In the latest from our new Life at Pinterest series, People Behind the Product, get to know Jud Hoffman, Global Head of Community Operations at Pinterest and executive sponsor of Pinwheels, our Employee Community for LGBTQ+ Pinployees and their allies.
First things first: how did you get your start in Community Operations?
In 2010, I was leading a brand new product policy team at a technology company. The organization had a decentralized set of rules and norms for content, and my job was to stand up their first global policy team. When I transitioned to Pinterest I had a very similar remit: write the first set of rules and build a policy team. Over time, we built groups of people to enforce and operationalize the policies, and I worked very closely with these new groups. Eventually, it made sense for me to lead the operations teams who were executing this work. At the time, there were 10-12 ops employees and 2 policy employees. It was all very new to me, but I learned quickly and made it work — and I’m so proud of what we’ve built.
What drew you to a career at Pinterest?
The people: A colleague of mine recently started a role at Pinterest so I came in, very informally, to connect with him. By the time I left on that first day I had spoken to 5-6 Pinployees (including co-founders Ben and Evan), and a couple of days later I returned for some interviews. There was something about Ben’s approach: smart, empathetic and humble, and it was apparent from those first few meetings that he’d created a company that embodied these attributes. I walked away thinking “I really want to work with those people.”
The product: It was immediately apparent that Pinterest had a ton of potential. Because of the unique value Pinterest brings to both our Pinners and advertisers, you could clearly see it was going to be meaningful. Both on the “inspiration side,” delivering impactful and useful content to Pinners, and the business side by promoting sponsored content that people actually wanted to see. There was something special about our opportunity, since the way we monetize is additive to the Pinner’s experience.
The opportunity: I knew joining the company at this formative time meant I could really define how we do policy, and ensure we handled things the right way from the start. Setting that direction has been so important, and carries through directly to our work today. We’ve been careful to ensure we don’t take the easiest routes, but we actually do the right thing.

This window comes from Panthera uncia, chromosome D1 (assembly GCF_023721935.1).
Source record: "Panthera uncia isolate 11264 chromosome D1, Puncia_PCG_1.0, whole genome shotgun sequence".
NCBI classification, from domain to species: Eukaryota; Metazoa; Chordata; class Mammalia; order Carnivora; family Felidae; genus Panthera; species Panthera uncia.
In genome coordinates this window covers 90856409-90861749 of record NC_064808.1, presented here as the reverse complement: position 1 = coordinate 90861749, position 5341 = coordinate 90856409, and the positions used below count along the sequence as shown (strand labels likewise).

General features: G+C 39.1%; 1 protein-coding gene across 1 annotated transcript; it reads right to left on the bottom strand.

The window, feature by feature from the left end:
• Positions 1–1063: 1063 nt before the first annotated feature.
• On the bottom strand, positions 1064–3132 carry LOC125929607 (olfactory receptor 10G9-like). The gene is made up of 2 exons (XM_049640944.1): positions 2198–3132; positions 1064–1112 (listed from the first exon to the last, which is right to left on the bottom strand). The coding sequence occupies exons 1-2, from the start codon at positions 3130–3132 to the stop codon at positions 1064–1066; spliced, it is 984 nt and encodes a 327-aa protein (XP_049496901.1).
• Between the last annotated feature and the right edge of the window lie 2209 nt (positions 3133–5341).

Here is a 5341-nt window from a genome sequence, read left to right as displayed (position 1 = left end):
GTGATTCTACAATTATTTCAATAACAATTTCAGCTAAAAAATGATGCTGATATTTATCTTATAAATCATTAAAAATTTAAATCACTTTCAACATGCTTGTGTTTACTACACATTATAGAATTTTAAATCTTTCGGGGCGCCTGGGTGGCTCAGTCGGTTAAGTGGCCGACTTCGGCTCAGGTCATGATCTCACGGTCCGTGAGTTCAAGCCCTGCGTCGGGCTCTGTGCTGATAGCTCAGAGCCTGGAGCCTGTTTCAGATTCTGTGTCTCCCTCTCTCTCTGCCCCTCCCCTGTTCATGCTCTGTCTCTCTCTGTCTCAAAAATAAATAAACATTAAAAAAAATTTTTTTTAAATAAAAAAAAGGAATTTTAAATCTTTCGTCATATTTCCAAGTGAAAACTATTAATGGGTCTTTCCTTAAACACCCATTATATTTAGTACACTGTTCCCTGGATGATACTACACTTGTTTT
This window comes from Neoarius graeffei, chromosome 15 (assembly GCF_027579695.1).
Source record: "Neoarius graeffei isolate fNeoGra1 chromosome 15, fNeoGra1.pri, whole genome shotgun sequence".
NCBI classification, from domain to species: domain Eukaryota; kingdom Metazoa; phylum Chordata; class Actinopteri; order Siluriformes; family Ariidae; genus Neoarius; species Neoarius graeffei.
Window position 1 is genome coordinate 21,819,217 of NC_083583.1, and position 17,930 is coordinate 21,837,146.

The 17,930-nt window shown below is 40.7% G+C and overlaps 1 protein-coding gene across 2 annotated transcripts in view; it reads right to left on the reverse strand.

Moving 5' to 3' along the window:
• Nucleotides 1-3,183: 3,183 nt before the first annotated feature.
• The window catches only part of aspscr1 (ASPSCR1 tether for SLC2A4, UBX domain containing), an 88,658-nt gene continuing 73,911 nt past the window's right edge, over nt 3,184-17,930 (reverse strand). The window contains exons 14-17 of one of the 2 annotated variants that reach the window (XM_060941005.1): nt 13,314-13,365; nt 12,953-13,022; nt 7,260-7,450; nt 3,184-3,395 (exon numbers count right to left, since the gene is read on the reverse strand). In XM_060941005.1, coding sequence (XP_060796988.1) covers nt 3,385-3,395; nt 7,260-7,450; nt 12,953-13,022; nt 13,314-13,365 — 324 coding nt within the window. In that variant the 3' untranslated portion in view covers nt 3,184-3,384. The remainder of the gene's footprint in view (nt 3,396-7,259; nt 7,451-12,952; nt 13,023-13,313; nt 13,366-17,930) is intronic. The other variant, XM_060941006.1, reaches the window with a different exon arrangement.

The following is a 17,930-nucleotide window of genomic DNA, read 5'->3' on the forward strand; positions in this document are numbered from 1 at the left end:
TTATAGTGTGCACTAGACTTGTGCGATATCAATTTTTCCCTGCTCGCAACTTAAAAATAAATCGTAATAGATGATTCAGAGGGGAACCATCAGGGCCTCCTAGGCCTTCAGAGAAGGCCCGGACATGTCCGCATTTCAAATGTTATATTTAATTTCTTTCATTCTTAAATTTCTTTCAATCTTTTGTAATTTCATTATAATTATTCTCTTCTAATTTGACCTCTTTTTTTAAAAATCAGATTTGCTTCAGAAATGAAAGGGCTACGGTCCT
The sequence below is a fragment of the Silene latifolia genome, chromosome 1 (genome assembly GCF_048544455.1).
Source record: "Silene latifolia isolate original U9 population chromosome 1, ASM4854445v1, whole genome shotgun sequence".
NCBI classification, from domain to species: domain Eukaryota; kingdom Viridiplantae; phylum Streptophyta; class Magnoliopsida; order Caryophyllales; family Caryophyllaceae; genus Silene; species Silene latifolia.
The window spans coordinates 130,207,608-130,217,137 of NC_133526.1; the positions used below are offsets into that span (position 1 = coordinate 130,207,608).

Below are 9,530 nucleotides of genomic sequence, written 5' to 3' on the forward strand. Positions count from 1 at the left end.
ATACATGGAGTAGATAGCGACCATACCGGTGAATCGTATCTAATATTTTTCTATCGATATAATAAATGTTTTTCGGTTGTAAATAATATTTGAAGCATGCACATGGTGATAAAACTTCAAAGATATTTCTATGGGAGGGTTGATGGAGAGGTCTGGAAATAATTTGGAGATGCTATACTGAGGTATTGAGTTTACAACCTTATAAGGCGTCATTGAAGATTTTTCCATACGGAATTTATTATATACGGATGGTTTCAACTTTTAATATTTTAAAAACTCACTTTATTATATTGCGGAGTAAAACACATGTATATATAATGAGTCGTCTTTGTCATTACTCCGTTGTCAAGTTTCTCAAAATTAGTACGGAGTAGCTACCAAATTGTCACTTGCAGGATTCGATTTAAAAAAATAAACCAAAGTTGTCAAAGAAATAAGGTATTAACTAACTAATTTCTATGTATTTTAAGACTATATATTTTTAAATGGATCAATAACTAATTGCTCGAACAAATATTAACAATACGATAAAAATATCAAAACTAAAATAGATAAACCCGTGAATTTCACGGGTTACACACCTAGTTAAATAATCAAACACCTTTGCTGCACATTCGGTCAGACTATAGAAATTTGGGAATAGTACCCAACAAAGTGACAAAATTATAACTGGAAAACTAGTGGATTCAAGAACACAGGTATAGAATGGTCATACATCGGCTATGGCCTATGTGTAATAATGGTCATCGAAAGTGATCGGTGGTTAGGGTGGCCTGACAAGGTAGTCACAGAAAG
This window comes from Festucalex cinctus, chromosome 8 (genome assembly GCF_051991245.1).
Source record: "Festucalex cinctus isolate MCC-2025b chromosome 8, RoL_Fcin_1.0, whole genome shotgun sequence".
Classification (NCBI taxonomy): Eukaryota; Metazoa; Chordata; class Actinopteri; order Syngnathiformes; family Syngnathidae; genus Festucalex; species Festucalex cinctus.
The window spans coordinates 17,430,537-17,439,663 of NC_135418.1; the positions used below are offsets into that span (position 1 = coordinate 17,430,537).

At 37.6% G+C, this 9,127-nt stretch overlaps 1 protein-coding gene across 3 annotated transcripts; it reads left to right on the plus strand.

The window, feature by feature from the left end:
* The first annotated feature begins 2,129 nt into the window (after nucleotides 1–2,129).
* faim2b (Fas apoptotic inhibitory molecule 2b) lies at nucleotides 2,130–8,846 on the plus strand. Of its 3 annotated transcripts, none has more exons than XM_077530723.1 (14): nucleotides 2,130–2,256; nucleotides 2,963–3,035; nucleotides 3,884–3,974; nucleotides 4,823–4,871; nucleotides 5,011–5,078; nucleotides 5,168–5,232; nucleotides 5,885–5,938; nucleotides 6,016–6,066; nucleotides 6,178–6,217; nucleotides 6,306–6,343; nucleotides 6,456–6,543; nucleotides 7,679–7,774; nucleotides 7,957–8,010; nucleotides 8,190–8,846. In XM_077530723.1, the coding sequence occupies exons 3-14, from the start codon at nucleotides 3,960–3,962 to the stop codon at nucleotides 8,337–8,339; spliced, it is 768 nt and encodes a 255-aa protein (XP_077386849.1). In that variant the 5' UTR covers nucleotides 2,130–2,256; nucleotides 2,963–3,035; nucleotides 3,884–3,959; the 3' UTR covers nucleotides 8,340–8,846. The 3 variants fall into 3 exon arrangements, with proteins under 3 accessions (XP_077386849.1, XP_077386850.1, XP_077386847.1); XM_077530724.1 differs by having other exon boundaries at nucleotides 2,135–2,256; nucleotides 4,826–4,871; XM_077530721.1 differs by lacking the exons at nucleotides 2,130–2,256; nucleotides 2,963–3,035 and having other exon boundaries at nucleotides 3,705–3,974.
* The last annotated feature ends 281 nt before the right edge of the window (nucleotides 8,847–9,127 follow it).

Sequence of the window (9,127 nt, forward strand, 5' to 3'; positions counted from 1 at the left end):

What does your team focus on? What does a typical work day look like?
In its simplest form:
Our team’s mission: Make Pinterest better by solving Pinner problems.
Setting the policies: We ensure our product is used for good.
Enforcing the policies: We work with cross-functional teams to make sure the policies we’ve carefully defined are followed. At the end of the day, our teams are wholly accountable for this.
Pinner support: We’re also responsible for Pinner support and our help center, and we’re always trying to empower Pinners to solve problems on their own. We also work closely with the product teams to improve Pinterest and anticipate and solve problems before Pinners ever experience them.
So you’re the minds behind keeping Pinterest safe and inspiring for Pinners. That’s important stuff. Can you share a highlight, or discuss the work you’re most proud of?
People come to Pinterest to find inspiration, so there’s no room for harmful content. We use our mission as our north star in drafting our content policies, which prohibit content that is harmful, hateful, violent, false or misleading, explicit, and antagonistic. That type of content is antithetical to our mission of inspiration. We constantly review and update our policies and enforcement methods to better support our mission.
What excites you most about the future of Community Ops at Pinterest?
I’m very excited about our focus on Creators, which are the future of content on Pinterest, and Community Ops plays a key role in ensuring they have a safe, positive, and inspiring experience.
Also, we’re growing globally very quickly, which brings with it interesting and exciting challenges. We’ve figured out how to do a good job in the US, but we have a lot of room to grow and we are on the cusp of opening up to new regions with new languages, cultural sensitivities, etc. It feels like starting again, but in the best way.
Do you have any advice for those looking to thrive in the field of Community Ops?
Go for opportunities. Very often, people feel if their resume isn’t an exact match, they’re not qualified for a position. We’ve found really exceptional talent from very different backgrounds who approach problems from new perspectives, that do a better job than we might see from conventional wisdom and a more “experienced” mindset. This is one of the things I’ve seen over and over again, different perspectives add so much value.
At Pinterest we have smart, hard working people who know how to do their jobs well. It’s not about hiring people with the perfect resume, it’s about the understanding that people from many different backgrounds help us execute better.
We have to ask — what are you currently saving to your Pinterest boards?
I’m currently obsessed with 1970s Ford Broncos. I’m not a car guy, but I’m obsessed with these things right now!